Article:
Diabetes: A New Adventure

Word cloud concept illustration of diabetes condition

Last week I was an omnivore, casually eating and drinking pretty much whatever I wanted.. This week I am on a low-carb, low-sugar, high-protein diet, injecting myself up to five times a day with insulin to help my body process glucose. Welcome to my new world: adult-onset, type 2 diabetes.

In retrospect, my body had been giving me messages that something was not quite right all summer long. I had lost weight, had an increasingly unquenchable thirst, frequent urination and was exhausted. For many years I was a soda junkie; drinking at least one soda a day. Last year I cut back my soda drinking and started drinking lots of water, so guzzling bottles of water a day just seemed natural, if not super healthy, especially during a hot summer.  Life had been sending me lots of feathery messages, it wasn’t until last week that it sent me a message in the form of a brick. In a matter of about three days, I went from “functional” to barely being able to lift my head off my pillow. I knew something was wrong and had my husband dial 911.

My blood glucose was at 697 (normal is between 80-130) and my A1C was over 17 percent (normal is between 4-5 percent). This landed me in Huntington Hospital’s ICU for a few days of intensive insulin, IVs and lots of blood tests and finger pricking. Once able to eat, I was placed on a my new diet, which will now be my way of life, along with those daily insulin injections (at least for the foreseeable future).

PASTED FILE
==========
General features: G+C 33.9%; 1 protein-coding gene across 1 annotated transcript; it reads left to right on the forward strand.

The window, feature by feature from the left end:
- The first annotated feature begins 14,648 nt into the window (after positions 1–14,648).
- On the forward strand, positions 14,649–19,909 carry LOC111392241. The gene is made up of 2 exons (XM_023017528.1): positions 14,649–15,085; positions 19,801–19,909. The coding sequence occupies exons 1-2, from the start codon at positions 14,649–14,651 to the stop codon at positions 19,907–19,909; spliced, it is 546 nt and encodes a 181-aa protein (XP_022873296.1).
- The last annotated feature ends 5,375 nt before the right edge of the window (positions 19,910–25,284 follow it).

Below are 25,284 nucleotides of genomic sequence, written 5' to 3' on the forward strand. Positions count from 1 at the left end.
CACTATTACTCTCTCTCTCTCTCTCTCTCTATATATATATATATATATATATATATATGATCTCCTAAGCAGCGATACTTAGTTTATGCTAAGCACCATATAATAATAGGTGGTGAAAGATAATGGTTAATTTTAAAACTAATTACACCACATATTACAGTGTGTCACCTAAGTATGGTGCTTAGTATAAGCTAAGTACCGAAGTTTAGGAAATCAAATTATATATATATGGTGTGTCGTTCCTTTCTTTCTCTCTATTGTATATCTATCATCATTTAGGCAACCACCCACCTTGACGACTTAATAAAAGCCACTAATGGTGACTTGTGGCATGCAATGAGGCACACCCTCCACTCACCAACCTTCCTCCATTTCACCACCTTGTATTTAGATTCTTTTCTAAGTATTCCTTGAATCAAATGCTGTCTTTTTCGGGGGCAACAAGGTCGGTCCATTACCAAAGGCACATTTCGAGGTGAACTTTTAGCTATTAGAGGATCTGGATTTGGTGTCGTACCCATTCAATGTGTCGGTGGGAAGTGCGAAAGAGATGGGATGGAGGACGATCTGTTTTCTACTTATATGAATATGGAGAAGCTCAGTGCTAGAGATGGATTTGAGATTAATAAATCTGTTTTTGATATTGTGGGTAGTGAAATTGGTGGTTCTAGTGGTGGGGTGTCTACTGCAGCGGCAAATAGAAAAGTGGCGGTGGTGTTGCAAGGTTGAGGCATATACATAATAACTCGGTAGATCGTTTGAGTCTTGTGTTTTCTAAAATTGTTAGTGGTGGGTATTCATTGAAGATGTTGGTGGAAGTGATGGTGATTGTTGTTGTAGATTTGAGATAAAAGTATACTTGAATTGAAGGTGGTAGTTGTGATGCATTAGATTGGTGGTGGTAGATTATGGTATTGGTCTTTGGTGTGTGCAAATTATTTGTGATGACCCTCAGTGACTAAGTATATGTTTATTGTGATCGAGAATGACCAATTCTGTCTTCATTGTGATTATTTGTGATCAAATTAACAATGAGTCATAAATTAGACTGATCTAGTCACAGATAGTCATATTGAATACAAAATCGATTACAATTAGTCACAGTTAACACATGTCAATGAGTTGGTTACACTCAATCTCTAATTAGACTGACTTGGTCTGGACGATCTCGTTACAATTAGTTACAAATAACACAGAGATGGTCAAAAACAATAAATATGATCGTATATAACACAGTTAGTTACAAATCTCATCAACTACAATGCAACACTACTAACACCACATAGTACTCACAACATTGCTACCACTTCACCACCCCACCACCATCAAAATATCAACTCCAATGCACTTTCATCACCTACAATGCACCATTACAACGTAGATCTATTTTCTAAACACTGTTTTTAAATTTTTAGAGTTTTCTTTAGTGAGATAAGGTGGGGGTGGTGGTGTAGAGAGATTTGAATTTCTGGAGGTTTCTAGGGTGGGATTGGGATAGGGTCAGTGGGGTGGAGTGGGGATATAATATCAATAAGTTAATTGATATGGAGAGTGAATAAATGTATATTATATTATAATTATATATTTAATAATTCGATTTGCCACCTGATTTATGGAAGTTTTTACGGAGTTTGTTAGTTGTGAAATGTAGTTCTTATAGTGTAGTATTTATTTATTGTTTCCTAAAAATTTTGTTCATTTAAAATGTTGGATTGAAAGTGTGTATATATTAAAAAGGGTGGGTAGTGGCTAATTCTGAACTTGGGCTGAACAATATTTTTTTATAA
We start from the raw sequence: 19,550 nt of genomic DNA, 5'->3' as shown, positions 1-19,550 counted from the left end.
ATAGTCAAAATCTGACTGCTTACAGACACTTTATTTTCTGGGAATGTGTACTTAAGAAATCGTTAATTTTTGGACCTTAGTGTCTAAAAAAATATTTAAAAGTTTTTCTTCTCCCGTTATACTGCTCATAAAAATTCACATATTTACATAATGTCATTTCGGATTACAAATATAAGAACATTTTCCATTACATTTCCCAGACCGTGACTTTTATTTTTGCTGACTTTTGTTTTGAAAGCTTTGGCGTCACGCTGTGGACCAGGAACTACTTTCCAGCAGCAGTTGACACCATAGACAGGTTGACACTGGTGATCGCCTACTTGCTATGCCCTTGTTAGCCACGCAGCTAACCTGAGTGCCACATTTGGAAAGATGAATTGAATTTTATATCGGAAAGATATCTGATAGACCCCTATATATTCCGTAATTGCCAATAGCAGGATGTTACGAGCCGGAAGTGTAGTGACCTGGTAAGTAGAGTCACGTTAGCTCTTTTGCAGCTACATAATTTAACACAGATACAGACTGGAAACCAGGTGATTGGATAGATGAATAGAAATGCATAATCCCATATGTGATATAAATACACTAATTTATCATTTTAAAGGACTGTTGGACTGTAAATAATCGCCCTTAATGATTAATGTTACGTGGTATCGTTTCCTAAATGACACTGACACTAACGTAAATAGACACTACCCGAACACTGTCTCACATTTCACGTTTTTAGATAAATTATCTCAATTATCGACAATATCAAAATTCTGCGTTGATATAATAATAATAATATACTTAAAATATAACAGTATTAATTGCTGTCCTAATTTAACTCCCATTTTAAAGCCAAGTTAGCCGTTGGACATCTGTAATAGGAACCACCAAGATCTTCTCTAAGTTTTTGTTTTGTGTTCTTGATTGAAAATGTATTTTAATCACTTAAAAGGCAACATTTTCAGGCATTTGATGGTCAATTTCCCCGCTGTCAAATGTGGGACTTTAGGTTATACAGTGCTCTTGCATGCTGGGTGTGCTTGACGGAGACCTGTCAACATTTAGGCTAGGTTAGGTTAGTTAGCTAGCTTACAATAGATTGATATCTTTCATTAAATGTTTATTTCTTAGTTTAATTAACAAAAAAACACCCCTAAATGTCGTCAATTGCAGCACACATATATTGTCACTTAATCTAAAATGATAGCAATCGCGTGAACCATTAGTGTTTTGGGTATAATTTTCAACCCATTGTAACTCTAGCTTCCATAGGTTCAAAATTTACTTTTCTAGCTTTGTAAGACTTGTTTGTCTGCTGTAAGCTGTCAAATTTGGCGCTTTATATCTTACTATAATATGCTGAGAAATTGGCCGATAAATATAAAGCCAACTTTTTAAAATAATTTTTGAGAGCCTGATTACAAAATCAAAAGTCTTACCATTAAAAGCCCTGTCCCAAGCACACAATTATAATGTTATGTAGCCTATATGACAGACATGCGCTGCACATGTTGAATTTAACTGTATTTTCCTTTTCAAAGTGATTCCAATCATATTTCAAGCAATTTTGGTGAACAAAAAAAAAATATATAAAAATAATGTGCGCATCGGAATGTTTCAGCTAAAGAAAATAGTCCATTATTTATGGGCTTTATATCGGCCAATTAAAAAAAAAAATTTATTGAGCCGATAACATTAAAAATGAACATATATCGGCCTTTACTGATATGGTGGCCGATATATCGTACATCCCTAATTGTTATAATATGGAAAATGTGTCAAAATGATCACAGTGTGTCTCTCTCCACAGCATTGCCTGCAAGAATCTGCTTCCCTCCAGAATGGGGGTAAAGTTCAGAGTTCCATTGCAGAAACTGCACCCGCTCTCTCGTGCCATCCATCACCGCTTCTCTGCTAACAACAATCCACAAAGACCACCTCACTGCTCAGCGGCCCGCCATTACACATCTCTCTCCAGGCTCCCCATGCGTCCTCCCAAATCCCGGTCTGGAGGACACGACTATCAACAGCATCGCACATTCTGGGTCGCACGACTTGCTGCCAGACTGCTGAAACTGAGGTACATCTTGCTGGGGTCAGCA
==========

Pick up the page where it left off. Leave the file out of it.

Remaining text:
What? No cake, cookies, ice cream, pie, baked potatoes, pasta, margaritas? After about an hour-long pity party, I snapped to, counted my blessings and stopped wallowing in diabetic melancholy. As the editor at large of Edible Long Island, I’m constantly exposed to the best and freshest grown, harvested and prepared on our island. I know the best chefs, farmers, fishermen, vintners and purveyors. I know what is in season and where to get it. I can do this, and I will be healthier for it.

The American Diabetes Association estimates that more than 12 percent of New Yorkers have diabetes. Additionally, more than 36 percent of New Yorkers are pre-diabetic. Many of these people are like me and have no idea. The signs were there. I just wasn’t listening. Well, I am listening now. This is going to be an edible adventure for me and, as a food writer, I am going to take as many of you along with me as are willing. It has only been a week, but I am learning that managing diabetes, while definitely a science, is also an art.

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